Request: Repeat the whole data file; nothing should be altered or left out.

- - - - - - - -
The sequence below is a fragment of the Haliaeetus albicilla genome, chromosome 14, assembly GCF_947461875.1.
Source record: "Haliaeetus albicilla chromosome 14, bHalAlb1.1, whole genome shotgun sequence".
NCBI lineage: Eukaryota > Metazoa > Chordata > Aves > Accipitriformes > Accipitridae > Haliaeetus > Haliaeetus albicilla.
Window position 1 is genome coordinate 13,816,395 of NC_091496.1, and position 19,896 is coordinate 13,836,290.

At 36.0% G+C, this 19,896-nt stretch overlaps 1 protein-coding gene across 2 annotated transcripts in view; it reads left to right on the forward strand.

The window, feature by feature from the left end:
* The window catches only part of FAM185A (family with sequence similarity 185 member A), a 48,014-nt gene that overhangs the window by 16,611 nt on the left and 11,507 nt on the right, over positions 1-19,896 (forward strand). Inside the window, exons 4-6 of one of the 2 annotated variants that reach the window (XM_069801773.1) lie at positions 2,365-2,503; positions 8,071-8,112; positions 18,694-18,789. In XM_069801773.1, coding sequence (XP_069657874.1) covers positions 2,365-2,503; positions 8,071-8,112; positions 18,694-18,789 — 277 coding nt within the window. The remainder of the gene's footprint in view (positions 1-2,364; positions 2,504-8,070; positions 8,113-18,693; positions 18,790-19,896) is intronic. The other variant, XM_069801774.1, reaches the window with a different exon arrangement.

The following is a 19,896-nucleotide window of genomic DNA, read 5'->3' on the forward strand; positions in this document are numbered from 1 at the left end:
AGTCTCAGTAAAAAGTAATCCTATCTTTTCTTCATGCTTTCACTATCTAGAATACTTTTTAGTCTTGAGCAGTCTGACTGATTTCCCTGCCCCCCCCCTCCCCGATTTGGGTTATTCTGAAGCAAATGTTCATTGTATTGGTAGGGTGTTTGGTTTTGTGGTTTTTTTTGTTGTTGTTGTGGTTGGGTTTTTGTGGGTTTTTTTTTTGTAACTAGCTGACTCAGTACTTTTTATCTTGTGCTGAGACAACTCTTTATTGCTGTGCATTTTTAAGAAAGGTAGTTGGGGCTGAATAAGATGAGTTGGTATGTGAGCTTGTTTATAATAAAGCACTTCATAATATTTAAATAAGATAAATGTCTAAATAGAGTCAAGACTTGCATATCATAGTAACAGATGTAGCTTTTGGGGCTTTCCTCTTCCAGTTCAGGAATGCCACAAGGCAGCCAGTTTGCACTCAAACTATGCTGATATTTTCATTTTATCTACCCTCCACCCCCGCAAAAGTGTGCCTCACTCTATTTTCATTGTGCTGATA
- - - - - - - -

The sequence below is a fragment of the Haliaeetus albicilla genome, chromosome 14, assembly GCF_947461875.1.
Source record: "Haliaeetus albicilla chromosome 14, bHalAlb1.1, whole genome shotgun sequence".
NCBI lineage: Eukaryota > Metazoa > Chordata > Aves > Accipitriformes > Accipitridae > Haliaeetus > Haliaeetus albicilla.
Window position 1 is genome coordinate 13,816,395 of NC_091496.1, and position 19,896 is coordinate 13,836,290.

At 36.0% G+C, this 19,896-nt stretch overlaps 1 protein-coding gene across 2 annotated transcripts in view; it reads left to right on the forward strand.

The window, feature by feature from the left end:
* The window catches only part of FAM185A (family with sequence similarity 185 member A), a 48,014-nt gene that overhangs the window by 16,611 nt on the left and 11,507 nt on the right, over positions 1-19,896 (forward strand). Inside the window, exons 4-6 of one of the 2 annotated variants that reach the window (XM_069801773.1) lie at positions 2,365-2,503; positions 8,071-8,112; positions 18,694-18,789. In XM_069801773.1, coding sequence (XP_069657874.1) covers positions 2,365-2,503; positions 8,071-8,112; positions 18,694-18,789 — 277 coding nt within the window. The remainder of the gene's footprint in view (positions 1-2,364; positions 2,504-8,070; positions 8,113-18,693; positions 18,790-19,896) is intronic. The other variant, XM_069801774.1, reaches the window with a different exon arrangement.

The following is a 19,896-nucleotide window of genomic DNA, read 5'->3' on the forward strand; positions in this document are numbered from 1 at the left end:
AGTCTCAGTAAAAAGTAATCCTATCTTTTCTTCATGCTTTCACTATCTAGAATACTTTTTAGTCTTGAGCAGTCTGACTGATTTCCCTGCCCCCCCCCTCCCCGATTTGGGTTATTCTGAAGCAAATGTTCATTGTATTGGTAGGGTGTTTGGTTTTGTGGTTTTTTTTGTTGTTGTTGTGGTTGGGTTTTTGTGGGTTTTTTTTTTGTAACTAGCTGACTCAGTACTTTTTATCTTGTGCTGAGACAACTCTTTATTGCTGTGCATTTTTAAGAAAGGTAGTTGGGGCTGAATAAGATGAGTTGGTATGTGAGCTTGTTTATAATAAAGCACTTCATAATATTTAAATAAGATAAATGTCTAAATAGAGTCAAGACTTGCATATCATAGTAACAGATGTAGCTTTTGGGGCTTTCCTCTTCCAGTTCAGGAATGCCACAAGGCAGCCAGTTTGCACTCAAACTATGCTGATATTTTCATTTTATCTACCCTCCACCCCCGCAAAAGTGTGCCTCACTCTATTTTCATTGTGCTGATA